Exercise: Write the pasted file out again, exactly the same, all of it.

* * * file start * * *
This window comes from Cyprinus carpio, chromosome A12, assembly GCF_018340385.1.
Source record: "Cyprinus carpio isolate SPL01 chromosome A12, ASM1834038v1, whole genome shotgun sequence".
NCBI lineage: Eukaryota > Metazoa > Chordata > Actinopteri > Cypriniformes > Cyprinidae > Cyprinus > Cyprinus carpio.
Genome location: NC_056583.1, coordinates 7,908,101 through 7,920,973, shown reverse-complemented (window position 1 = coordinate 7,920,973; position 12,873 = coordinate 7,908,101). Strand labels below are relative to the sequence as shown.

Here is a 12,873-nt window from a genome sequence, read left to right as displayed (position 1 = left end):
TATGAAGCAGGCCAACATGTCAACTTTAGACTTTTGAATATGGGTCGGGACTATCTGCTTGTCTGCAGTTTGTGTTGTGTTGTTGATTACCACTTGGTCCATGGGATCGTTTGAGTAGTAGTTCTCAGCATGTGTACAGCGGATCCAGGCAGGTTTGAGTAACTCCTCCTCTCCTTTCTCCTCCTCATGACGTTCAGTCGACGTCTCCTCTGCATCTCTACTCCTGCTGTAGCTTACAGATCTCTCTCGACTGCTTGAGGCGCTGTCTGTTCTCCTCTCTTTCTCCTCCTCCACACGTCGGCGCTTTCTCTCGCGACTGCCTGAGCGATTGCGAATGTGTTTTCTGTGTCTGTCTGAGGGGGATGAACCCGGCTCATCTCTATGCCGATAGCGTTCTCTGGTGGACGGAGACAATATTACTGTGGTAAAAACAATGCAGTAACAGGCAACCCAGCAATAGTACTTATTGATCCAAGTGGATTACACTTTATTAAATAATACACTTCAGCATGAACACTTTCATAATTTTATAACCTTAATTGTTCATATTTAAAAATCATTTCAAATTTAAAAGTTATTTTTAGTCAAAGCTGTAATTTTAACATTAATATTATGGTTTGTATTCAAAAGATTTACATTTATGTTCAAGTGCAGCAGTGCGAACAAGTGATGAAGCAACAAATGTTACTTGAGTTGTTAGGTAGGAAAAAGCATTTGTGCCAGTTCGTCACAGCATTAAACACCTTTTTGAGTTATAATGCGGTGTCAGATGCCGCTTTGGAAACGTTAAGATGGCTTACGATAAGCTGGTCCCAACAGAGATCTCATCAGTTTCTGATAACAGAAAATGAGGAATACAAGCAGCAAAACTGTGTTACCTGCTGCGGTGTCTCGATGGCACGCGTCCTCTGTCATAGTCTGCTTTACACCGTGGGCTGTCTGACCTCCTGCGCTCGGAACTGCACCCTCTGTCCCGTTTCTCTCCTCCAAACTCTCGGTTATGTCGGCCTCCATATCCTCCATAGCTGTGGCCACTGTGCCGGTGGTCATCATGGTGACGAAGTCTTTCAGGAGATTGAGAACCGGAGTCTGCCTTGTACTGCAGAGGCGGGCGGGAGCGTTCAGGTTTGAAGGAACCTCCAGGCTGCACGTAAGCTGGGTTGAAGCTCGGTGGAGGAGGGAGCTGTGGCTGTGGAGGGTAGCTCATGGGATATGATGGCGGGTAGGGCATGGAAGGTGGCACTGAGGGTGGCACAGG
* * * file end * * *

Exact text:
This window comes from Cyprinus carpio, chromosome A12, assembly GCF_018340385.1.
Source record: "Cyprinus carpio isolate SPL01 chromosome A12, ASM1834038v1, whole genome shotgun sequence".
NCBI lineage: Eukaryota > Metazoa > Chordata > Actinopteri > Cypriniformes > Cyprinidae > Cyprinus > Cyprinus carpio.
Genome location: NC_056583.1, coordinates 7,908,101 through 7,920,973, shown reverse-complemented (window position 1 = coordinate 7,920,973; position 12,873 = coordinate 7,908,101). Strand labels below are relative to the sequence as shown.

Here is a 12,873-nt window from a genome sequence, read left to right as displayed (position 1 = left end):
TATGAAGCAGGCCAACATGTCAACTTTAGACTTTTGAATATGGGTCGGGACTATCTGCTTGTCTGCAGTTTGTGTTGTGTTGTTGATTACCACTTGGTCCATGGGATCGTTTGAGTAGTAGTTCTCAGCATGTGTACAGCGGATCCAGGCAGGTTTGAGTAACTCCTCCTCTCCTTTCTCCTCCTCATGACGTTCAGTCGACGTCTCCTCTGCATCTCTACTCCTGCTGTAGCTTACAGATCTCTCTCGACTGCTTGAGGCGCTGTCTGTTCTCCTCTCTTTCTCCTCCTCCACACGTCGGCGCTTTCTCTCGCGACTGCCTGAGCGATTGCGAATGTGTTTTCTGTGTCTGTCTGAGGGGGATGAACCCGGCTCATCTCTATGCCGATAGCGTTCTCTGGTGGACGGAGACAATATTACTGTGGTAAAAACAATGCAGTAACAGGCAACCCAGCAATAGTACTTATTGATCCAAGTGGATTACACTTTATTAAATAATACACTTCAGCATGAACACTTTCATAATTTTATAACCTTAATTGTTCATATTTAAAAATCATTTCAAATTTAAAAGTTATTTTTAGTCAAAGCTGTAATTTTAACATTAATATTATGGTTTGTATTCAAAAGATTTACATTTATGTTCAAGTGCAGCAGTGCGAACAAGTGATGAAGCAACAAATGTTACTTGAGTTGTTAGGTAGGAAAAAGCATTTGTGCCAGTTCGTCACAGCATTAAACACCTTTTTGAGTTATAATGCGGTGTCAGATGCCGCTTTGGAAACGTTAAGATGGCTTACGATAAGCTGGTCCCAACAGAGATCTCATCAGTTTCTGATAACAGAAAATGAGGAATACAAGCAGCAAAACTGTGTTACCTGCTGCGGTGTCTCGATGGCACGCGTCCTCTGTCATAGTCTGCTTTACACCGTGGGCTGTCTGACCTCCTGCGCTCGGAACTGCACCCTCTGTCCCGTTTCTCTCCTCCAAACTCTCGGTTATGTCGGCCTCCATATCCTCCATAGCTGTGGCCACTGTGCCGGTGGTCATCATGGTGACGAAGTCTTTCAGGAGATTGAGAACCGGAGTCTGCCTTGTACTGCAGAGGCGGGCGGGAGCGTTCAGGTTTGAAGGAACCTCCAGGCTGCACGTAAGCTGGGTTGAAGCTCGGTGGAGGAGGGAGCTGTGGCTGTGGAGGGTAGCTCATGGGATATGATGGCGGGTAGGGCATGGAAGGTGGCACTGAGGGTGGCACAGG